Overlooking Alligators: On Keeping Your Kidness

“Ah, that thou couldst know thy joy,

Ere it passes, barefoot boy!”

“The Barefoot Boy” by John Greenleaf Whittier

Last year I chaperoned Sonny’s field trip to a wild animal safari park. We had lunch near the alligator pond, which of course was more attractive than lunch. Young would-be picnickers kept abandoning their lunches to take another quick peek. At one point audible excitement rose up from the pond’s bridge. “Look! Look!” Sonny and a few of his friends were leaning over the bridge rail, gesturing wildly. I joined them, wondering what the alligators were up to.

“Look! Minnows!”

Minnows? Minnows?

Leave it to kids. Overlooking alligators, beguiled by minnows.

I reported back to my fellow chaperones, who, after they stopped laughing and shaking their heads, began batting around similar stories.

Of the child at the zoo who wanted only to feed the ducks in the pond near the parking lot.

Of the child at the world-renowned botanical gardens who declared the dandelions her favorite flower of the whole day.

Of the child who dined with extended family at an upscale restaurant and rejected its gourmet offerings to ask for toast and celery.

They’ll sort things out eventually, we agreed. Meanwhile: unsophisticated kids, indifferent to life’s finer things, oblivious to natural hierarchy inherent in food and other entertainments. Little philistines.

Or are they?

– – –

Last week Ace asked a burning question: “What age do you become a grown-up?”

Age 18, officially, I told him. But it’s not as simple as that, of course. We discussed that people become grown-ups gradually. When you begin watching out for younger kids, when you help others, when you take responsibility, when you do things for yourself when you can—then you are slowly becoming a grown-up, even if you are still quite young.

Ace understood. “I’m working on becoming a grown-up by learning to drive already. I can’t steer yet, but I’m learning traffic rules so when I learn to steer, I’ll know what to do.”

Works for me.

Sonny had a question: “If you become a grown-up a little at a time, do you lose your kidness a little at a time, too?”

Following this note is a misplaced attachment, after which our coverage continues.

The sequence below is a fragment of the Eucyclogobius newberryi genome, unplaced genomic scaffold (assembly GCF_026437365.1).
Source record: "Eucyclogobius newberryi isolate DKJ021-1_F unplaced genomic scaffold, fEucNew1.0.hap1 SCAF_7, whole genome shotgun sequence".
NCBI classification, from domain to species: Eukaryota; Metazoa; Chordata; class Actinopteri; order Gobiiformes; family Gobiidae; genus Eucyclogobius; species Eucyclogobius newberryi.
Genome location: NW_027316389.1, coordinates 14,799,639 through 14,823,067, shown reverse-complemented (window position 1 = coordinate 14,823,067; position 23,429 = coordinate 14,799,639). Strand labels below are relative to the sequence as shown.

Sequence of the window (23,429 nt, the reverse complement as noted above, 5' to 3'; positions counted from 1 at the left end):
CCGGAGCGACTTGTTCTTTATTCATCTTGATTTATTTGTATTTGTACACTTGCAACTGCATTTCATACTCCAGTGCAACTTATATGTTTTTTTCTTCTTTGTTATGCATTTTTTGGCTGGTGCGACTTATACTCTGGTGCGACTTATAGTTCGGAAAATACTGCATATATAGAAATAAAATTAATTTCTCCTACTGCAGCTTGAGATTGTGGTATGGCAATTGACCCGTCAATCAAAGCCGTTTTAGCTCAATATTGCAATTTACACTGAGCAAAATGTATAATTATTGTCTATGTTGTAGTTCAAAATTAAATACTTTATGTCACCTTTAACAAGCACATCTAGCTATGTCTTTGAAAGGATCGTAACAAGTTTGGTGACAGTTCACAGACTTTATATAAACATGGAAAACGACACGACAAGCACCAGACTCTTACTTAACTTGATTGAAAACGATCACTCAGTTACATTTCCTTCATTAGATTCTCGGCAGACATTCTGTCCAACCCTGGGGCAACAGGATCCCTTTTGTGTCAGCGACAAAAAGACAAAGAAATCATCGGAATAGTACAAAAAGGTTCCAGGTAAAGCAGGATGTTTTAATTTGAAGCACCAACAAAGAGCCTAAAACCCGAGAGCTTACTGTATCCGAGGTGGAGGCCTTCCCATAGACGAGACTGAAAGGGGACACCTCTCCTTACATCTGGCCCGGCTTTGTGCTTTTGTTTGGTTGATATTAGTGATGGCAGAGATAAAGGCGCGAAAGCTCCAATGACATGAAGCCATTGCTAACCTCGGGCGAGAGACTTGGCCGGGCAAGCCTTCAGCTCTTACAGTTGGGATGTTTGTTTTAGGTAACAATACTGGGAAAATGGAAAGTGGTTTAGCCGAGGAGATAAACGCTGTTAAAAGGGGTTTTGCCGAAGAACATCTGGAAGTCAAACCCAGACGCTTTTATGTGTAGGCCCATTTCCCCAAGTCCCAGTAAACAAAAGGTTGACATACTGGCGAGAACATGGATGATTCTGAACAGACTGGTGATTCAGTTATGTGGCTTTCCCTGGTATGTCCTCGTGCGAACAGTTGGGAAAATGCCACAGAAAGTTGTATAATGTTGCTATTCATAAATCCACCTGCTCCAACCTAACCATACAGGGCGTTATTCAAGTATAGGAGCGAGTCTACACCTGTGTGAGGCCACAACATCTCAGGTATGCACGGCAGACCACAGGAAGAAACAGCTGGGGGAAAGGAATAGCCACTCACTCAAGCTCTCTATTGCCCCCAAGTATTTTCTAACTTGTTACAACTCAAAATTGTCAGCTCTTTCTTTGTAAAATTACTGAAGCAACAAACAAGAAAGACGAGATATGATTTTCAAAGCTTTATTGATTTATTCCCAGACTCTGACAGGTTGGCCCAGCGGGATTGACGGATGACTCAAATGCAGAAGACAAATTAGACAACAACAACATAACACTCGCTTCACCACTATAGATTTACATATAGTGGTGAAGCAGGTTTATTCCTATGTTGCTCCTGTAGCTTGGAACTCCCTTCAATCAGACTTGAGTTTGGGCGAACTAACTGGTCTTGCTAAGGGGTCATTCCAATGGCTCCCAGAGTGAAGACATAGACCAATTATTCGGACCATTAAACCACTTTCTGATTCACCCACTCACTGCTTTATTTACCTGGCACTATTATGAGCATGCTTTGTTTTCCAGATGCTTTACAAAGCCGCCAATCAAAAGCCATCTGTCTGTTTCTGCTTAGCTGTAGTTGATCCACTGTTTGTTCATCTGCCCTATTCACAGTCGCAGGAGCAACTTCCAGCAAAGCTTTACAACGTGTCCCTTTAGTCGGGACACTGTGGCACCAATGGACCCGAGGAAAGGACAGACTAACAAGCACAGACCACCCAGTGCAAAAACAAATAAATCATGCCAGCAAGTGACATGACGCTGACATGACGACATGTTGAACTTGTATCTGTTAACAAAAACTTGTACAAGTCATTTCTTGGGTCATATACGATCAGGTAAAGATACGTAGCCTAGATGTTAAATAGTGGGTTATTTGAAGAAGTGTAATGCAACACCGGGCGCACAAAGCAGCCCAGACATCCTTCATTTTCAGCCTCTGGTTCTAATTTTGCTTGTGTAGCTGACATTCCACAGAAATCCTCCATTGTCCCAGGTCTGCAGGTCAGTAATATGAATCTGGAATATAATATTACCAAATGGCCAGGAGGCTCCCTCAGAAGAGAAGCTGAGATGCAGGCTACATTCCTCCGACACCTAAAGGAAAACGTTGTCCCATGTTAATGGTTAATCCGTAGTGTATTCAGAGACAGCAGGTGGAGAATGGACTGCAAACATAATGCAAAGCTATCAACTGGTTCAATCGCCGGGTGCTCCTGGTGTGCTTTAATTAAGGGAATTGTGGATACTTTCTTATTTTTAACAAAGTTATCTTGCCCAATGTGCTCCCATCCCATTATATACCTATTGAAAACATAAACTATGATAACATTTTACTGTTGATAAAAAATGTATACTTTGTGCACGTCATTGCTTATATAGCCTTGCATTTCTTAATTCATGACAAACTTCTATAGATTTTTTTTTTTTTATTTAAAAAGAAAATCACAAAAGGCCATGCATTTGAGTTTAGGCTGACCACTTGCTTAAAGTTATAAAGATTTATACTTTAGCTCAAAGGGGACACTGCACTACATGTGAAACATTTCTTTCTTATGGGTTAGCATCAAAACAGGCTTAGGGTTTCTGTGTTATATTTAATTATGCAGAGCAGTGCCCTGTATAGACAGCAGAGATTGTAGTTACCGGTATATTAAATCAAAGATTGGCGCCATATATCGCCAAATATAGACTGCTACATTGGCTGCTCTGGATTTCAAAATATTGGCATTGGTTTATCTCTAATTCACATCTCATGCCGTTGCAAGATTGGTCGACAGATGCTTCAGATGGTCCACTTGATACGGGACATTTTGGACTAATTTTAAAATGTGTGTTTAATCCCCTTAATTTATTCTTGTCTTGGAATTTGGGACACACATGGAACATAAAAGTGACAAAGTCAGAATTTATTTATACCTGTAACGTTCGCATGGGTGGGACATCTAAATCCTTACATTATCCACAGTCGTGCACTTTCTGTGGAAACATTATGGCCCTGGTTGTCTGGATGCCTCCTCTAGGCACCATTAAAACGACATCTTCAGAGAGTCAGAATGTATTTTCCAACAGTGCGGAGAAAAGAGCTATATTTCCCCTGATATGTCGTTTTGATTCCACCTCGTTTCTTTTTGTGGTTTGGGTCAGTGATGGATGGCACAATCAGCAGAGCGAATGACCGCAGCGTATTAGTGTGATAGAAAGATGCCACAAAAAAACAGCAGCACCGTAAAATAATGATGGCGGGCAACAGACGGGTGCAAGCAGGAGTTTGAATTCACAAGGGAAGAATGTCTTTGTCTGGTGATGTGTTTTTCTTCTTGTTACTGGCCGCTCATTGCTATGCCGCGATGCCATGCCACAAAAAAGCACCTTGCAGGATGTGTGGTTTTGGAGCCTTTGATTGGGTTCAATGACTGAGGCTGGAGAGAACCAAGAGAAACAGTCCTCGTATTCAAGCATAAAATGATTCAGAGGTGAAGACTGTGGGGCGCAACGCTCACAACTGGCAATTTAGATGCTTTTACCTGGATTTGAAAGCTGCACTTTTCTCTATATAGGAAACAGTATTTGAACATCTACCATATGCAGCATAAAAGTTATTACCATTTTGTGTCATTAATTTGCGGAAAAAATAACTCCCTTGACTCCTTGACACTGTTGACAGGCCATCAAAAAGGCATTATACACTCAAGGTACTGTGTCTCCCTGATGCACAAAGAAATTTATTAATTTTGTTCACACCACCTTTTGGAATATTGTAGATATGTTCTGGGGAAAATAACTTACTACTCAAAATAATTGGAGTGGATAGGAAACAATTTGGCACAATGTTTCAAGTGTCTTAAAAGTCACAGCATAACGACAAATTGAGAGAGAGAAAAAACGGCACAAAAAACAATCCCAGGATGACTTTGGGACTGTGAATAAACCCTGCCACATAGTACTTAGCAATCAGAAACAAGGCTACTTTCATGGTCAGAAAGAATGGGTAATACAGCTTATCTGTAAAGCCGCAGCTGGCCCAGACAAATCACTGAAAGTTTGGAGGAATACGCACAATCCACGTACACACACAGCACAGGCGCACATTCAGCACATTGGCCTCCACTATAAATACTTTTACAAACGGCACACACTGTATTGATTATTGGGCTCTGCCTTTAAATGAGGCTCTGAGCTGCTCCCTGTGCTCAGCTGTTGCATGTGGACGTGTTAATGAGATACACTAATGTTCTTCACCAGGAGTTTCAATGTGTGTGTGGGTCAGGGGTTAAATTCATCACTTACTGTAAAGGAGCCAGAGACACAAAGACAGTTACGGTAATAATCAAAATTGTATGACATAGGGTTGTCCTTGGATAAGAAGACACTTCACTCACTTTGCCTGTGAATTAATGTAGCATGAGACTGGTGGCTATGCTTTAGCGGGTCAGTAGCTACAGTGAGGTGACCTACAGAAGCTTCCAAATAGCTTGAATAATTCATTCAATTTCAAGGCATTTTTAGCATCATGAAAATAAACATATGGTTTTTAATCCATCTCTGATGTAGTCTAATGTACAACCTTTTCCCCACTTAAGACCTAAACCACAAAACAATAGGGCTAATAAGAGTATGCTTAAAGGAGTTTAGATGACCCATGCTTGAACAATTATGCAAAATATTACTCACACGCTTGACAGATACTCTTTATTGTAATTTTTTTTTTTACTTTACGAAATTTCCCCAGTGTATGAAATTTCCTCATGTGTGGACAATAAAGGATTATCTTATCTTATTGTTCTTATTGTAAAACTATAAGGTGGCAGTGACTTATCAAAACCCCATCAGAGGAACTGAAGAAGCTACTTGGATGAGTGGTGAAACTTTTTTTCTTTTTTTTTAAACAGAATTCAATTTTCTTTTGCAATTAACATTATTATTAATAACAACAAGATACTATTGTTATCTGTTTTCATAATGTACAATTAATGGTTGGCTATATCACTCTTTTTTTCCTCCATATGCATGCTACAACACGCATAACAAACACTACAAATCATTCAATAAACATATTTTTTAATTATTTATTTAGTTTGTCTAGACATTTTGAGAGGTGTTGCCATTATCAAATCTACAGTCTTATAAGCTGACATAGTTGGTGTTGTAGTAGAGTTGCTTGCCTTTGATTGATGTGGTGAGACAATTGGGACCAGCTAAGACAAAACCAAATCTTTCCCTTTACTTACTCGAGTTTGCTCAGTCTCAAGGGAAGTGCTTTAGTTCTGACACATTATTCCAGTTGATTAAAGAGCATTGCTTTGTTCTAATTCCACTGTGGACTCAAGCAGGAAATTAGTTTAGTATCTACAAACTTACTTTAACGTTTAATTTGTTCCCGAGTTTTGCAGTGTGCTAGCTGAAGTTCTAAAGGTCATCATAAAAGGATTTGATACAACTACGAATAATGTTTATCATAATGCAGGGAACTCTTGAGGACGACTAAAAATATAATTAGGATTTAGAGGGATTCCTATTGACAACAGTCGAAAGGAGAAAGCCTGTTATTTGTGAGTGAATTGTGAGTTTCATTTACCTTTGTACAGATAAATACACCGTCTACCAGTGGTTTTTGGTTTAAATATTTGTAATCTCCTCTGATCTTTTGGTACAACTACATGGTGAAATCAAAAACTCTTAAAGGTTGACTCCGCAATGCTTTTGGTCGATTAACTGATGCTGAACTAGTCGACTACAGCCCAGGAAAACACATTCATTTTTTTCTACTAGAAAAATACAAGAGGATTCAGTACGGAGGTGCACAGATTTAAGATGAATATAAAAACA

Yes. You can lose your kidness. You do this when you accept the arbitrariness of Butter Poached Lobster with Lemon Risotto being inherently superior to toast and celery. You discount the fact that the yellow of dandelions is just as brilliant as that of orchids. You take off your superhero cape before exiting the car instead of wearing it into the store. (Sniff!) You neglect to draw or paint, even though you’ve always loved drawing and painting, and you no longer lie on your back to watch clouds because you are too sophisticated for that, and besides, the neighbors might see you. When you invite people to your home, you worry about agenda and perfection of food and décor instead of enjoying one another’s company.

Maybe marveling at minnows in the alligator pond isn’t so ridiculous after all. Maybe it’s simply a show of childhood joy, and I don’t know about you, but I’d like some of that back.

I asked Sonny and Ace what they thought that people need to do to keep their kidness. Ideas flowed:

  1. Watch Wild Kratts.
  2. Build a snowman.
  3. Dig in the dirt.
  4. Go outside and run.
  5. Collect a pile of stuff and build something with it.
  6. Make a nest of blankets and pillows and read in it.
  7. Laugh at funny things.
  8. Make friends with bugs.
  9. Practice ninja moves.

Maybe digging in the dirt and befriending beetles isn’t at all your idea of any kind of joy, the childhood variety or otherwise. But what gave you joy as a child? Those things would probably give you joy now. Go and do them.

How have you kept your kidness?